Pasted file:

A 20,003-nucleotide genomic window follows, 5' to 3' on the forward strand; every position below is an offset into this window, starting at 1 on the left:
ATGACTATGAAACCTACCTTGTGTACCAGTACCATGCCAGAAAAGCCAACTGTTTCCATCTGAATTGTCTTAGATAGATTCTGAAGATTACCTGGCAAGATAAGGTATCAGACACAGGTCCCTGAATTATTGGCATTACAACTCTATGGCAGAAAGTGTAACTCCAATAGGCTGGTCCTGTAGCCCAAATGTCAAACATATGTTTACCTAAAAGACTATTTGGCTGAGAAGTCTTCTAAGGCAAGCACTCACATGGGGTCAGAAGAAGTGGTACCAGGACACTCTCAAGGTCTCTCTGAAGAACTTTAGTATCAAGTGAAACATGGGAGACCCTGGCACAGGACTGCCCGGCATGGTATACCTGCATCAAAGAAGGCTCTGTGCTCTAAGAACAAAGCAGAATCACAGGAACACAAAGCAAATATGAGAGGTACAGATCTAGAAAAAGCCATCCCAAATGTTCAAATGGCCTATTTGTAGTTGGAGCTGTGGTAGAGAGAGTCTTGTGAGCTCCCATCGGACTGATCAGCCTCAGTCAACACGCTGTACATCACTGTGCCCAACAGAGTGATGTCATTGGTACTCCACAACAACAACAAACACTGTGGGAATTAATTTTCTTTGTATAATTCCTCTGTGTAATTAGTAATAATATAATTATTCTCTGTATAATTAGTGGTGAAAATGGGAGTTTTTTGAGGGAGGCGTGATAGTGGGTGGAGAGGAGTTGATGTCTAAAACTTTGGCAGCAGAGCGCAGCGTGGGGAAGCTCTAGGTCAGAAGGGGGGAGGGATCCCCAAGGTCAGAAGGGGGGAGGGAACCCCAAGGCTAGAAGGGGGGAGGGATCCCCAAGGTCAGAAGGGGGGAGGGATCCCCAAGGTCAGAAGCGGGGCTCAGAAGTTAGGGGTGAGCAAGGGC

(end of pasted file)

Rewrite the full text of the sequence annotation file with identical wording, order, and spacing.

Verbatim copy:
A 20,003-nucleotide genomic window follows, 5' to 3' on the forward strand; every position below is an offset into this window, starting at 1 on the left:
ATGACTATGAAACCTACCTTGTGTACCAGTACCATGCCAGAAAAGCCAACTGTTTCCATCTGAATTGTCTTAGATAGATTCTGAAGATTACCTGGCAAGATAAGGTATCAGACACAGGTCCCTGAATTATTGGCATTACAACTCTATGGCAGAAAGTGTAACTCCAATAGGCTGGTCCTGTAGCCCAAATGTCAAACATATGTTTACCTAAAAGACTATTTGGCTGAGAAGTCTTCTAAGGCAAGCACTCACATGGGGTCAGAAGAAGTGGTACCAGGACACTCTCAAGGTCTCTCTGAAGAACTTTAGTATCAAGTGAAACATGGGAGACCCTGGCACAGGACTGCCCGGCATGGTATACCTGCATCAAAGAAGGCTCTGTGCTCTAAGAACAAAGCAGAATCACAGGAACACAAAGCAAATATGAGAGGTACAGATCTAGAAAAAGCCATCCCAAATGTTCAAATGGCCTATTTGTAGTTGGAGCTGTGGTAGAGAGAGTCTTGTGAGCTCCCATCGGACTGATCAGCCTCAGTCAACACGCTGTACATCACTGTGCCCAACAGAGTGATGTCATTGGTACTCCACAACAACAACAAACACTGTGGGAATTAATTTTCTTTGTATAATTCCTCTGTGTAATTAGTAATAATATAATTATTCTCTGTATAATTAGTGGTGAAAATGGGAGTTTTTTGAGGGAGGCGTGATAGTGGGTGGAGAGGAGTTGATGTCTAAAACTTTGGCAGCAGAGCGCAGCGTGGGGAAGCTCTAGGTCAGAAGGGGGGAGGGATCCCCAAGGTCAGAAGGGGGGAGGGAACCCCAAGGCTAGAAGGGGGGAGGGATCCCCAAGGTCAGAAGGGGGGAGGGATCCCCAAGGTCAGAAGCGGGGCTCAGAAGTTAGGGGTGAGCAAGGGC